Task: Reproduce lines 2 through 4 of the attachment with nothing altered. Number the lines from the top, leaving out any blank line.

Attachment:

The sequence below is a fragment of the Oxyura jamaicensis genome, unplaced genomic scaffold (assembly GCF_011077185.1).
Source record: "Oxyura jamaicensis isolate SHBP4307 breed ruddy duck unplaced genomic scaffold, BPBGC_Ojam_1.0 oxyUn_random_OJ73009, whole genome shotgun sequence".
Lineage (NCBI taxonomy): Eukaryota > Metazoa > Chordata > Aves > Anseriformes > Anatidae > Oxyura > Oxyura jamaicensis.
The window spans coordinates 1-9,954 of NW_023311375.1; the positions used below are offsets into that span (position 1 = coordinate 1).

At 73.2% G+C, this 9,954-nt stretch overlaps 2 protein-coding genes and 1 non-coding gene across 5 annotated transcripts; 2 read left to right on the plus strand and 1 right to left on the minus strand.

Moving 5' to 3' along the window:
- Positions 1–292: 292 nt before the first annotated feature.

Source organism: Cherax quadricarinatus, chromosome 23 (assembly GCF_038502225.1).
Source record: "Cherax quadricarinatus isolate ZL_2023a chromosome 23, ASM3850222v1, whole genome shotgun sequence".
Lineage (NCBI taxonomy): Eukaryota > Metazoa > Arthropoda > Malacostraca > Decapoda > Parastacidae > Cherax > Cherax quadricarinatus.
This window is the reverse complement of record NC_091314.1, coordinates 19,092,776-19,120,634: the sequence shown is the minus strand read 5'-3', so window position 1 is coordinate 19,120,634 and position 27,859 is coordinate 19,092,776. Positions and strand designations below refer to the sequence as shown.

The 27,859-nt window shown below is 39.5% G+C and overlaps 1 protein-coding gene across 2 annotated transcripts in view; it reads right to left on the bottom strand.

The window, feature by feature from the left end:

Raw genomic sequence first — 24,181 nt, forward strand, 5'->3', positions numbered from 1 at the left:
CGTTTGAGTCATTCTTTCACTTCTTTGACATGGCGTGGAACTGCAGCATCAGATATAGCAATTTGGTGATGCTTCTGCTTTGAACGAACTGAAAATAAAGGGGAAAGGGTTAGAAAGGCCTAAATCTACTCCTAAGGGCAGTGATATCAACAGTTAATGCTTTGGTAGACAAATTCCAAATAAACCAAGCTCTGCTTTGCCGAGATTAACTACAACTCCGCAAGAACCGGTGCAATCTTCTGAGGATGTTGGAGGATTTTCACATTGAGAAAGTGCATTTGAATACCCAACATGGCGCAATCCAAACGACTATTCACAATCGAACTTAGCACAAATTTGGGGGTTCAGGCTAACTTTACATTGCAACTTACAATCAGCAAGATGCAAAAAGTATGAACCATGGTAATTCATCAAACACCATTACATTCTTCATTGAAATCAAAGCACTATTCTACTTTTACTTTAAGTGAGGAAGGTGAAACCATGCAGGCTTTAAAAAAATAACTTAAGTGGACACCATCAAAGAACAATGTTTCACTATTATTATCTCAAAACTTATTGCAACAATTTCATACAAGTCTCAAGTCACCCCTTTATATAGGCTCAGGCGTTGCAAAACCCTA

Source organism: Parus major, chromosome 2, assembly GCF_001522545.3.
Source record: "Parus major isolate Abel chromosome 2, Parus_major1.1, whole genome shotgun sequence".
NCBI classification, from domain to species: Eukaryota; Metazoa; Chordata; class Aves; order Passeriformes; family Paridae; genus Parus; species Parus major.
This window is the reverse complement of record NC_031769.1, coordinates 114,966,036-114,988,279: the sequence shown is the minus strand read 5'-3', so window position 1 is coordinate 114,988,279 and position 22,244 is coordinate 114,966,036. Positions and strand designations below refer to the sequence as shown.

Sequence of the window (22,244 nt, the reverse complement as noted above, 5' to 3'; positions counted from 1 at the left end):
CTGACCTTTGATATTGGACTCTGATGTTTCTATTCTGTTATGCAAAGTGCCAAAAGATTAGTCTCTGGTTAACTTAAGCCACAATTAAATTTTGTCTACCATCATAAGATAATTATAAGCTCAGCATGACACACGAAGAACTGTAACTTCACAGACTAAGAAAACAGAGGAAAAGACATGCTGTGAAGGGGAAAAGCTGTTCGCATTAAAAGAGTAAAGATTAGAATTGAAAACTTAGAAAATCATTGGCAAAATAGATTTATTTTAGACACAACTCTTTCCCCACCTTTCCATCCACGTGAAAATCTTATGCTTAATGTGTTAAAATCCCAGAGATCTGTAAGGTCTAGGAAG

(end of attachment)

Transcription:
Source record: "Oxyura jamaicensis isolate SHBP4307 breed ruddy duck unplaced genomic scaffold, BPBGC_Ojam_1.0 oxyUn_random_OJ73009, whole genome shotgun sequence".
Lineage (NCBI taxonomy): Eukaryota > Metazoa > Chordata > Aves > Anseriformes > Anatidae > Oxyura > Oxyura jamaicensis.
The window spans coordinates 1-9,954 of NW_023311375.1; the positions used below are offsets into that span (position 1 = coordinate 1).